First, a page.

There is a lot of UML literature which purports to give a semantics to the UML.  However, these forms of semantics are either expressed in words, and are therefore ambiguous and imprecise, or else are minutely detailed mathematical models of box and arrow diagrams intended for the implementors of UML diagramming tools.  Both of these are inadequate if what you want to do is to reason about specifications.

I suggest that the semantics of the above diagram is best expressed using first-order predicate logic as follows:

∀a . a∈A ⇒ (a∈B ∧ f(a)∈C)

It would also be possible to express this in terms of the subset relationship and relational image:

A⊆B ∧ f(|A|)⊆C

However, I prefer to make the quantifier and its variable explicit (the latter is analogous to the implicit self variable in object oriented class definitions).  I also prefer to use Lamport's prefix layout for conjuctions and disjunctions.  This is the way I would normally write this specification:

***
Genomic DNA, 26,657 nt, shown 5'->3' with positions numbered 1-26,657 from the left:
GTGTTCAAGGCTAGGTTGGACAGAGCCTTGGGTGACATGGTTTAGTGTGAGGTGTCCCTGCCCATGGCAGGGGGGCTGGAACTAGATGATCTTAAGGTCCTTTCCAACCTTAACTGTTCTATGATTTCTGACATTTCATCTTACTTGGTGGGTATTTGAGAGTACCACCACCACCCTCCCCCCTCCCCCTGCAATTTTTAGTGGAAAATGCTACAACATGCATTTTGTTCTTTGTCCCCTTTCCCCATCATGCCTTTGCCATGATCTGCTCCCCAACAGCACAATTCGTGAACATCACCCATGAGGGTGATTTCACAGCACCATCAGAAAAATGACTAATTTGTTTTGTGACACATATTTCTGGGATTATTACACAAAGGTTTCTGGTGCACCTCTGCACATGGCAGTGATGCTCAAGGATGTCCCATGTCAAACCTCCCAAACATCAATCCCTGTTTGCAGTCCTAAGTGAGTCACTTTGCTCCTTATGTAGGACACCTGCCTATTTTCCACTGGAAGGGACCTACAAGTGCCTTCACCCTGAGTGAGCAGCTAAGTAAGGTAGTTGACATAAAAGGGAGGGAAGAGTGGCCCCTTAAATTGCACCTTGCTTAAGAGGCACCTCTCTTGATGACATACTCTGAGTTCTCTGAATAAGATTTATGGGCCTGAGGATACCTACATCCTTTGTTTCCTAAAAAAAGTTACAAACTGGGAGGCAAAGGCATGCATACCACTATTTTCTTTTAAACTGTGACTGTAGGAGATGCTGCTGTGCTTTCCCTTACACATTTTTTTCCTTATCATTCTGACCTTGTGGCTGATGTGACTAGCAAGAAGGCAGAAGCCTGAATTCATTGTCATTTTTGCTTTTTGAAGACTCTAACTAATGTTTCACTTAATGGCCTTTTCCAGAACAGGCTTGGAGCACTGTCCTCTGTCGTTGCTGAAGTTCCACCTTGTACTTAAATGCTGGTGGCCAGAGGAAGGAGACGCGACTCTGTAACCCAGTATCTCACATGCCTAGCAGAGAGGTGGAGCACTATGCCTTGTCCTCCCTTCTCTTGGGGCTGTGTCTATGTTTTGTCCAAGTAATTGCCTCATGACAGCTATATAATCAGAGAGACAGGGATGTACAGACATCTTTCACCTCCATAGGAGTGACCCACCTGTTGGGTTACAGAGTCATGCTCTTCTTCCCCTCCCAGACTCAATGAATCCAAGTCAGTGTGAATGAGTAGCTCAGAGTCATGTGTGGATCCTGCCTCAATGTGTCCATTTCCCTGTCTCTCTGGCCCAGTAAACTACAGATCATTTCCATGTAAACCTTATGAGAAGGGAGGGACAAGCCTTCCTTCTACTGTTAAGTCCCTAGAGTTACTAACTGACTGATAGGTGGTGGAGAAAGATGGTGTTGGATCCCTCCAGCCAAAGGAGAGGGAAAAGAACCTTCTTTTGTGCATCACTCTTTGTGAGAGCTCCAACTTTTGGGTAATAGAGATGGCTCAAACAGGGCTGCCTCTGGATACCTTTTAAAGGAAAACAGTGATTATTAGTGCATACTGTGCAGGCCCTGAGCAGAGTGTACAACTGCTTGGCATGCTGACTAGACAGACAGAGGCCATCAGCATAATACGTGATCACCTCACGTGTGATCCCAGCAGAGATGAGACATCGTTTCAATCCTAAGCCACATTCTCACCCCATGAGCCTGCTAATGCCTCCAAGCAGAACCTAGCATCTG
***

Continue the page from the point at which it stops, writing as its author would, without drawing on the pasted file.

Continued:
∀a . a∈A ⇒
    ∧ a∈B
    ∧ f(a)∈C

Note that this does not require that any A's (or B's or C's) actually exist.  It only requires that if they do then they must be constrained in the above way (ie: they must also be members of B, and when function f is applied to them it must return a member of C).

Note also that the above specification is extendible.  The use of implication allows us to later add further constraints.  This is consistent with the idea that UML diagrams are partial views of the complete system.

Also, the specification says nothing about the value returned by the function f when it is applied to a value that is not in A.  In that case the returned value is unconstrained (for example, we cannot say whether it is in C or not in C).